Thursday, February 26, 2015

Long Anticipated SEC Enforcement Action In EB-5 Targeting Unlawful Broker Fees Arriving Shortly


(Source: Homeier & Law) NEWS ALERT FOR THE EB-5 INDUSTRY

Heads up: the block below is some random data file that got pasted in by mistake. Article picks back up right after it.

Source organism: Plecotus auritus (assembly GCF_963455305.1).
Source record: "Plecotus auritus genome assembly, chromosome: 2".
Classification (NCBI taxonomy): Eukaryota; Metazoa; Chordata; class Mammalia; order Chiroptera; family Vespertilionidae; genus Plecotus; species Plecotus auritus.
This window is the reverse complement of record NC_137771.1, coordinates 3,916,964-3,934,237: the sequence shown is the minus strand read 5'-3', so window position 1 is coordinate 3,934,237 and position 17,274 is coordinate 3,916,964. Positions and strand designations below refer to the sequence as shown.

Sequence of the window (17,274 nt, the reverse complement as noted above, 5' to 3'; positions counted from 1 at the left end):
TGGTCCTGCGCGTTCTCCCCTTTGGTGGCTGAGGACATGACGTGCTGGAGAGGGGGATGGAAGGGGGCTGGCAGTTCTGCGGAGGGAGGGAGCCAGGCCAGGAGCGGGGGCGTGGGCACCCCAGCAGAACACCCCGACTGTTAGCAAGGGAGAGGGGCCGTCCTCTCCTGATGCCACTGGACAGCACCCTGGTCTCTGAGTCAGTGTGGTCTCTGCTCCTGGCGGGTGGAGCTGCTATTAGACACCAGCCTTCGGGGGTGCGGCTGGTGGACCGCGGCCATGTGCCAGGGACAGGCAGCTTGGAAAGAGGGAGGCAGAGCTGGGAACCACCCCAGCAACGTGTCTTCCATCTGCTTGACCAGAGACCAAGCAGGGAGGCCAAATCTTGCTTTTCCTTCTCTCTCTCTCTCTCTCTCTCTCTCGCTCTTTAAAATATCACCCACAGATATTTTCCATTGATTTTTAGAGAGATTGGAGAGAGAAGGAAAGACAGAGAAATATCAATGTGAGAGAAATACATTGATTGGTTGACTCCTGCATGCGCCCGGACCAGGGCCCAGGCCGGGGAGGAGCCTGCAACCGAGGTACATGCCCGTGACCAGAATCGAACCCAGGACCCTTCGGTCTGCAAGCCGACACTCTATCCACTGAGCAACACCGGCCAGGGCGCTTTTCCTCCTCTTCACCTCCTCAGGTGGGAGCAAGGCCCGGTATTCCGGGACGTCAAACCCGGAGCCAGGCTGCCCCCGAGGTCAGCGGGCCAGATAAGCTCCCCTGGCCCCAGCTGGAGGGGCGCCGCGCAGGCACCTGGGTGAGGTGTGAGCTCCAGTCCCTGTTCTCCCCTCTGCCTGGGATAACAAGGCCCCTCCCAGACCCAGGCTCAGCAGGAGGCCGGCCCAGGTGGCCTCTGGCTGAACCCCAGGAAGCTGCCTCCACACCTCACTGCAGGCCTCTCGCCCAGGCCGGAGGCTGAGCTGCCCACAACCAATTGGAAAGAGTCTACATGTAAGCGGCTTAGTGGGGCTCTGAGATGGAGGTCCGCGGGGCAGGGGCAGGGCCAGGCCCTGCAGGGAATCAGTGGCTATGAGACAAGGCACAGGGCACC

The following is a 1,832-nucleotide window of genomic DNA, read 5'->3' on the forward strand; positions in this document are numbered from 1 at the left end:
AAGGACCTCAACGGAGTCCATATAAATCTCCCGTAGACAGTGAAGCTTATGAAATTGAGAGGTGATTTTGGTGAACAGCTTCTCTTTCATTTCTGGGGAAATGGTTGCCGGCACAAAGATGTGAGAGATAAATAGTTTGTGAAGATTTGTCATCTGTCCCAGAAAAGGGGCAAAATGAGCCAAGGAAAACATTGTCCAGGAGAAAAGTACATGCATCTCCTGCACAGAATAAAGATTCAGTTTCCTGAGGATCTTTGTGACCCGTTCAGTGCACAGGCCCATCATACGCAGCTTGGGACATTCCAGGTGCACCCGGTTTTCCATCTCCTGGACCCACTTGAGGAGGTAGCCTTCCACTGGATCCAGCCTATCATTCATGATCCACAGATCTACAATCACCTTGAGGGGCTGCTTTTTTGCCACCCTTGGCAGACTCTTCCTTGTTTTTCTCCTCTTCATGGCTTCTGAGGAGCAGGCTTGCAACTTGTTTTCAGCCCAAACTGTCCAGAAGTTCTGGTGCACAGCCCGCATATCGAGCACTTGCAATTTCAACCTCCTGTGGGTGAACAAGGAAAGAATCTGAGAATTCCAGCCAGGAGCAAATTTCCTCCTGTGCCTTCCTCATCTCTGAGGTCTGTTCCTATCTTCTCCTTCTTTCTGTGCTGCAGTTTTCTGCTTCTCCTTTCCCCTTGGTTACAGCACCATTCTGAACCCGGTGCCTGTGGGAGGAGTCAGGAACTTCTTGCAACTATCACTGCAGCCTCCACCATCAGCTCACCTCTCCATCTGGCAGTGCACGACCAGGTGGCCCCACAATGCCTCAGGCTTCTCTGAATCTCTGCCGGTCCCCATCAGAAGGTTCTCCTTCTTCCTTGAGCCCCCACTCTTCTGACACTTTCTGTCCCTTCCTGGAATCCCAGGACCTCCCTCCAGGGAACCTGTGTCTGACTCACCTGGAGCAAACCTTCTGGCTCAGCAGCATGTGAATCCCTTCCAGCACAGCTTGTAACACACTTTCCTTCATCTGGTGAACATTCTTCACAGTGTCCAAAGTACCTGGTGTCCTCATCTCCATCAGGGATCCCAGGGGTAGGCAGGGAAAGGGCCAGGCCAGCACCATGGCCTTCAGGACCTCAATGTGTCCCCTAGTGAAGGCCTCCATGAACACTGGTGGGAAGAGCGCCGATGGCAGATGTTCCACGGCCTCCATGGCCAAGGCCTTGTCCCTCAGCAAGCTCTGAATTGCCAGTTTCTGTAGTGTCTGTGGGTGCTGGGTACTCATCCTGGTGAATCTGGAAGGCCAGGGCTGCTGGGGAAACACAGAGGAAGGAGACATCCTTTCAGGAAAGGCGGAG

The SEC's formal announcement of its enforcement action in the EB-5 industry concerning receipt of unlawful broker fees looks to be coming very soon.  We and fellow securities counsel practicing in the EB-5 space have warned for some time that the SEC has been conducting a wide-ranging investigation into the payment of fees by EB-5 regional centers to immigration attorneys and other persons not registered as securities brokers, in return for sourcing investors for the regional centers’ projects.  This practice appeared widespread prior to 2010; however with our arrival and that of other securities lawyers into the industry around that time, our group advice that receipt of such fees by unlicensed persons could likely run afoul of the broker registration rules seemed generally to be heeded, and the practice substantially diminished.  Nevertheless, in a classic case of it being impossible to “un-ring the bell,” the SEC is now bringing enforcement actions against a number of those attorneys, including many who had already abandoned the practice on the advice of securities counsel prior to the SEC’s arrival in EB-5.  It appears that the targeted lawyers are being required to disgorge the payments they unlawfully received dating back for the five years of the standard statute of limitations, or to January 1, 2010, plus interest (and, in “appropriate” cases, with penalties being assessed, as well), in some cases amounting to $1 Million or more, for each lawyer.  As yet, it is unknown whether this spate of enforcement actions will mark the conclusion, or only the beginning, of the SEC’s enforcement actions on this issue. We understand the SEC is investigating EB-5 issuers and regional centers for “aiding and abetting” unregistered brokering activity by engaging and paying unregistered intermediaries, as the SEC has done in recent enforcement actions outside the EB-5 sphere.  The agency has publicly and prominently announced that enforcement is a top priority, and the impending formal announcement of its action in EB-5 clearly demonstrates its resolve.  Further enforcement action should be expected, in particular as to legacy practices by industry participants.  EB-5 securities issuers (just like those outside EB-5) are well advised of their ongoing need—and duty—to strictly comply with all applicable securities laws and regulations, including but not limited to the immediate broker fee issue.  The assistance of experienced securities counsel in helping accomplish this compliance should be secured as early in the investment process as possible to avoid outcomes like this.

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